Even if you don’t count Netflix's The Irishman, TV has been very good to Al Pacino. Since the mid-90s, his film work has been — ahem — a challenge to his legacy. Movies like Two for the Money, S1m0ne, and 88 Minutes certainly weren’t winning awards, while Gigli and Jack and Jill were just a step above war crimes
But around 2003, Pacino started making appearances in high profile TV projects that reminded us he why he’s a legend. He almost seems like a different kind of actor on the small screen, or perhaps more like the actor he was in the 70s: One who’s interested in small moments, dense layers, and strange structures. That may be because streaming services and premium cable are the only places that will fund the offbeat projects he’s interested in, but whatever the reason, TV Pacino almost feels like a different artist than Movie Pacino.
That bodes well for Hunters, Amazon Prime’s high-concept drama about American Nazi hunters tracking and killing underground fascists in the 1970s. Pacino, in his first-ever series role, plays Meyer Offerman, a high-ranking member of the hunting brigade, and all indications are that he’s a perfect fit for the show’s mixture of menace, humor, and moral reckoning.
And while we won’t know for sure until the show premieres on February 21, Meyer Offerman already looks like a natural extension of the TV Pacino canon.
In all four of his previous major TV projects, he’s played real men with murky morals. (As it happens, all four were movies for HBO.) On the “good guy but also maybe a bad guy” scale, a Nazi hunter who murders in the name of justice ranks somewhere around Dr. Jack Kevorkian, who helpeded terminally ill patients commit suicide in the name of mercy. Pacino played Kevorkian in 2010’s You Don’t Know Jack, and eight years later he re-teamed with Jack director Barry Levinson for Paterno, playing disgraced football coach Joe Paterno. Both movies play like intimate chamber dramas, pulling us into the insular and often self-deluded worlds that these men created for themselves. Though Pacino’s performances have moments of his trademark explosive energy, they're rooted in introspection. He fills that containment with life, and in Paterno especially, he makes thinking dynamic.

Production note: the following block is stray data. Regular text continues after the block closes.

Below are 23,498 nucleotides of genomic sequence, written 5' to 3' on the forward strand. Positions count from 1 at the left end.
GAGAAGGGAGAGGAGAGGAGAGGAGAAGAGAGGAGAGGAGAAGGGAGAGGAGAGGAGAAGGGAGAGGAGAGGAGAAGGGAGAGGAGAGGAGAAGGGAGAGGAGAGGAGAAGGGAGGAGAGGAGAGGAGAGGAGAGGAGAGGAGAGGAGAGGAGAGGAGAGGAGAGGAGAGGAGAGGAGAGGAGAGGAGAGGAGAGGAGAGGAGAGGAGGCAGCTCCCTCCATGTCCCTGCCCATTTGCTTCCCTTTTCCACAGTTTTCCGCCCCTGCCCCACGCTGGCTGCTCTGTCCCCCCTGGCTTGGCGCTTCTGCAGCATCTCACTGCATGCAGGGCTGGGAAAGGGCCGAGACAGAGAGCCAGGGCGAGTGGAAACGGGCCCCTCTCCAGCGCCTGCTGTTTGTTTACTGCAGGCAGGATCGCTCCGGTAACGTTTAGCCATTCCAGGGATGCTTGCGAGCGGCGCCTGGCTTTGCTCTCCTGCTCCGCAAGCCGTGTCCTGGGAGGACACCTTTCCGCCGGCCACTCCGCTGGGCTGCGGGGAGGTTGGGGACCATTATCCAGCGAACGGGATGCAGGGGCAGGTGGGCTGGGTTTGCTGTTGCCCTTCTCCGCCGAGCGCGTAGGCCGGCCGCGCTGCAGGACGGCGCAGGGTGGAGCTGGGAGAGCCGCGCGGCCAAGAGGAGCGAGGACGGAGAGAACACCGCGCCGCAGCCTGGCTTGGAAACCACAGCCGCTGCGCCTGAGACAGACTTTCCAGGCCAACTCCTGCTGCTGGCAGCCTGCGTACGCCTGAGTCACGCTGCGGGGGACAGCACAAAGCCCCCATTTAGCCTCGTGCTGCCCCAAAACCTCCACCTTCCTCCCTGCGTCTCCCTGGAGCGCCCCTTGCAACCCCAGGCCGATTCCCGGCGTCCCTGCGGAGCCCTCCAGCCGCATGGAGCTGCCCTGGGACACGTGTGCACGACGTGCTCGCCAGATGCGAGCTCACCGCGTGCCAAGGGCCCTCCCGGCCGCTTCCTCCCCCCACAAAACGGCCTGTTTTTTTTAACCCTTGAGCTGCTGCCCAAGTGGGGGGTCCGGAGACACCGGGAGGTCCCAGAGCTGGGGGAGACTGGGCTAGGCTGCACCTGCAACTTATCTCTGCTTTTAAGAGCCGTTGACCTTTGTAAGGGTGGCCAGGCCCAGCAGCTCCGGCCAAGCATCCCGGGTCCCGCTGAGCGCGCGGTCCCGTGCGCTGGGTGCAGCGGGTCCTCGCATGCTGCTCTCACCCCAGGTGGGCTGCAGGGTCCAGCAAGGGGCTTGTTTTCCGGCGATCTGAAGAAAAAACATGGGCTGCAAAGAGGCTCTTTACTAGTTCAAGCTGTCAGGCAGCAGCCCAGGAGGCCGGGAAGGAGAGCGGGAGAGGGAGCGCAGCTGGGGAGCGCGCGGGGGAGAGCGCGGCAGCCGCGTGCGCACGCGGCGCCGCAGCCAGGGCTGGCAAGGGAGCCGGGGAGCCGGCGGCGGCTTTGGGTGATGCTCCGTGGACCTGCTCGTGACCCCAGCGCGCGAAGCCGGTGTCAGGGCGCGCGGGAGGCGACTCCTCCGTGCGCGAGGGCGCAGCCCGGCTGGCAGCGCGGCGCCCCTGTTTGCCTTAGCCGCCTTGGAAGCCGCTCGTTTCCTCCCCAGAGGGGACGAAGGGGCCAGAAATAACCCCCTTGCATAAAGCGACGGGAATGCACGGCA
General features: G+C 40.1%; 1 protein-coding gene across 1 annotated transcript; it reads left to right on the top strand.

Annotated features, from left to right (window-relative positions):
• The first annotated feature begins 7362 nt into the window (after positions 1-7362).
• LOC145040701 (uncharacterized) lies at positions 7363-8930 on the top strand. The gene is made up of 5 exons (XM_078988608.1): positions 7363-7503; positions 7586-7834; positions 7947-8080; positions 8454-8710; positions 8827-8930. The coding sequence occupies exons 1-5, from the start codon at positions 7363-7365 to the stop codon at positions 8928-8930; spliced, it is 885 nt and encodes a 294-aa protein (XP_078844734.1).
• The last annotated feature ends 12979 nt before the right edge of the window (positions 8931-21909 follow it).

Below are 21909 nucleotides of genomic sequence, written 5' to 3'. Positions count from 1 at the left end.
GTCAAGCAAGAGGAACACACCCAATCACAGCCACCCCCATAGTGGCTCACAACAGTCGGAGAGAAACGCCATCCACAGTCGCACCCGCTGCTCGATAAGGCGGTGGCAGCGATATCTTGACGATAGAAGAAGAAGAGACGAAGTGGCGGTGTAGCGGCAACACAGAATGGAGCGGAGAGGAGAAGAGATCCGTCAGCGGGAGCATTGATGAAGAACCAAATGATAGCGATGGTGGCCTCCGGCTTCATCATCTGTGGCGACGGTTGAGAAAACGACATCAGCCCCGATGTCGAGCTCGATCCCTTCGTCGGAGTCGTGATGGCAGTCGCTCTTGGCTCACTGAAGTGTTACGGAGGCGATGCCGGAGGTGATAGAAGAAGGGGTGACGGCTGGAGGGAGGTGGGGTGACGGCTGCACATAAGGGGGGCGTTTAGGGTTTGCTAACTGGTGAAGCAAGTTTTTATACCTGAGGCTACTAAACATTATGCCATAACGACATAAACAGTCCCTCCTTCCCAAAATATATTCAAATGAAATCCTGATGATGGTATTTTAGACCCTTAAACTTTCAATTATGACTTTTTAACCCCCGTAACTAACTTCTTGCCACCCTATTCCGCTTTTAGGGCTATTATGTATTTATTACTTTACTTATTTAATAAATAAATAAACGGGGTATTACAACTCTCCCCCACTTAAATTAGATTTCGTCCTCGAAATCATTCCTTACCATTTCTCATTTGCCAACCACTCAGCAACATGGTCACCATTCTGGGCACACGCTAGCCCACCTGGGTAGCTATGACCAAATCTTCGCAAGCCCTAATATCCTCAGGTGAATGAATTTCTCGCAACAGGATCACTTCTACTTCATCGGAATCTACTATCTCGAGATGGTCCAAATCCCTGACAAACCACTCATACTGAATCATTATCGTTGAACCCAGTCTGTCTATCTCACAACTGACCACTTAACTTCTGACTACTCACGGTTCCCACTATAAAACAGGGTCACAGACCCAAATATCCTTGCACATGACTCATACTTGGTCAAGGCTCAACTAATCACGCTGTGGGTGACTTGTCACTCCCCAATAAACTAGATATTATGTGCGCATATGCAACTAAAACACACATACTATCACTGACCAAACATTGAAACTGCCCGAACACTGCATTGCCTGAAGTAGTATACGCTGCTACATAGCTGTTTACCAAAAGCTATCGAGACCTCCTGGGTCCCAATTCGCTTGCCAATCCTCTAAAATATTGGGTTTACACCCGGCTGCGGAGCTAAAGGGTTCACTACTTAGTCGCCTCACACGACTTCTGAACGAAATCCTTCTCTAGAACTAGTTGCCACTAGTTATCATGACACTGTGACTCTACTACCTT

Not that Pacino has to go small on TV. In Phil Spector, written and directed by David Mamet, he pushes the noxious (and possibly murderous) record producer to almost unbearable extremes. The movie was not beloved, but Pacino’s performance is exciting in its gross arrogance. And then there’s his work as Roy Cohn in Angels in America, Mike Nichols’ brilliant adaptation of Tony Kushner’s two-part play. Pacino thrives inside the movie’s heightened world, where even “real” people like Cohn deliver thundering arias in the midst of the AIDS crisis. He won an Emmy for his work, and he turned in a performance whose atomic-level energy and perfectly crafted technique stand alongside his work in The Godfather and Dog Day Afternoon.
There seems to be a touch of Angels in Hunters, as well. It certainly comes across as stylized and aesthetically confident, and the 10-hour first season means it can reach for the same epic ambition as the four-hour Angels in America,. It will be exciting to see if the show can push Pacino to the same heights, making his TV career even more iconic.
All ten episodes of Hunters drop on Amazon this Friday February 21st.
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Mark Blankenship is a critic and reporter who has contributed to The New York Times, Variety, and many others. Tweet him at @IAmBlankenship.